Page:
Many in the science community fear that climate change research may be one of the first casualties of a Donald Trump presidency.
Bob Walker, the space policy advisor to the president elect’s transition team, told The Guardian last week that he is in favor of eliminating climate change research from NASA’s operations and wanted the agency to focus more on deep space research.
Walker told the British newspaper that “earth-centric science” like climate change research is better placed within other agencies where it can be their prime mission.
According to Walker, climate change research has become too politicized and NASA doesn’t need to conduct “politically correct environmental reporting.”
Walker’s view comes at a time when Myron Ebell, a notable climate change denier, is leading Trump’s transition team for the Environmental Protection Agency (EPA).
According to a Newsweek article, Ebell, who has been quoted as recently as August as saying Congress should prohibit funding for climate change, could end up as the head of the EPA.
NASA’s budget has been threatened in recent years. Rep. Lamar Smith (R-Tex) introduced a spending bill in 2015 that would have cut NASA’s Earth science program by more than $300 million.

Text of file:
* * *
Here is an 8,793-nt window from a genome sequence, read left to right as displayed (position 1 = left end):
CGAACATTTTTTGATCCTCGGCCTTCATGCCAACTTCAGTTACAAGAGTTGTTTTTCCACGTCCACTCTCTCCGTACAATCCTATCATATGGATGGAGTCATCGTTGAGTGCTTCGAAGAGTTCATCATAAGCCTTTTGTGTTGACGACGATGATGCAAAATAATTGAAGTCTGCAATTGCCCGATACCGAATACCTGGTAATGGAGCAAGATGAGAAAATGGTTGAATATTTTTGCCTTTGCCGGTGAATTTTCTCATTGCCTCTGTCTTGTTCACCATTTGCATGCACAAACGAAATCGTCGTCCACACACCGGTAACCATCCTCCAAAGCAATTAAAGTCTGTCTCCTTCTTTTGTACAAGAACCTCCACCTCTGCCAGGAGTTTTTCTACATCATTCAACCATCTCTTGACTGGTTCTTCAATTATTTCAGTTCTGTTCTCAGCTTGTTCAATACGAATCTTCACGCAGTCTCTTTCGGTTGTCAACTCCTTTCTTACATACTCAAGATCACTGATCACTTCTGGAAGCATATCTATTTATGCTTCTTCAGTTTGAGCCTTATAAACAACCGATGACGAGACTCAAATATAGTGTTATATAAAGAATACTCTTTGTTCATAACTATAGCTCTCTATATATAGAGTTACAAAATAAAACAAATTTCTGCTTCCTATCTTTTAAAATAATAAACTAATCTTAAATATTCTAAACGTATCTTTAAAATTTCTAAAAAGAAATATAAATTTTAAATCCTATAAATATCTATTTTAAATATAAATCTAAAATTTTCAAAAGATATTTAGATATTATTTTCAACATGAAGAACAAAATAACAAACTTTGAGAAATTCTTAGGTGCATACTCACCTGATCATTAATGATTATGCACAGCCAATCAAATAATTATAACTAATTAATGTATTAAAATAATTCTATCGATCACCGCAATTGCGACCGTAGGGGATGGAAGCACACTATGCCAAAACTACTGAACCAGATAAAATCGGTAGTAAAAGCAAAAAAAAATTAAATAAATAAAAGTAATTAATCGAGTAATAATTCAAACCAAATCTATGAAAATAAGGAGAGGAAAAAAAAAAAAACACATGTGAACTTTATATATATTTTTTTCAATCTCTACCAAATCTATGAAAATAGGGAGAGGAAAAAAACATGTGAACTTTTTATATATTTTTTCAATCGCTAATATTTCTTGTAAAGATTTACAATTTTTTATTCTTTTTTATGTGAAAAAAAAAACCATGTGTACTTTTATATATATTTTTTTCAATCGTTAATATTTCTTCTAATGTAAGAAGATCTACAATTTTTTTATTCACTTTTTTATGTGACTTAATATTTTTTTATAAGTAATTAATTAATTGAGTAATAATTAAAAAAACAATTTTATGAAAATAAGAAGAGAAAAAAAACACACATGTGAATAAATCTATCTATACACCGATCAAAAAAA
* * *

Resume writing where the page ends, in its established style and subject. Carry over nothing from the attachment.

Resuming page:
However, there has been a bipartisan effort to continue Earth science programs, which dates back to the original mission when the agency was established through the 1958 Space Act.
According to the Washington Post, last year 15 former military leaders from both sides of the aisle wrote a letter to congressional leaders to urge them to protect NASA Earth science programs, as well as geoscience programs at the National Science Foundation.
Many leading climate scientists have expressed concerns over Trump’s beliefs regarding climate change, leading to some to speculate that the administration could halt and even reverse scientific progress made in recent years. Others remain undeterred as there is more uncertainty regarding Trump’s policies and positions than most presidents’ in history.
NASA’s Earth science division operates with a budget of about $2 billion. Using a network of satellites, the division is currently responsible for research on temperature, ice, clouds and other climate phenomena used to provide information on climate change.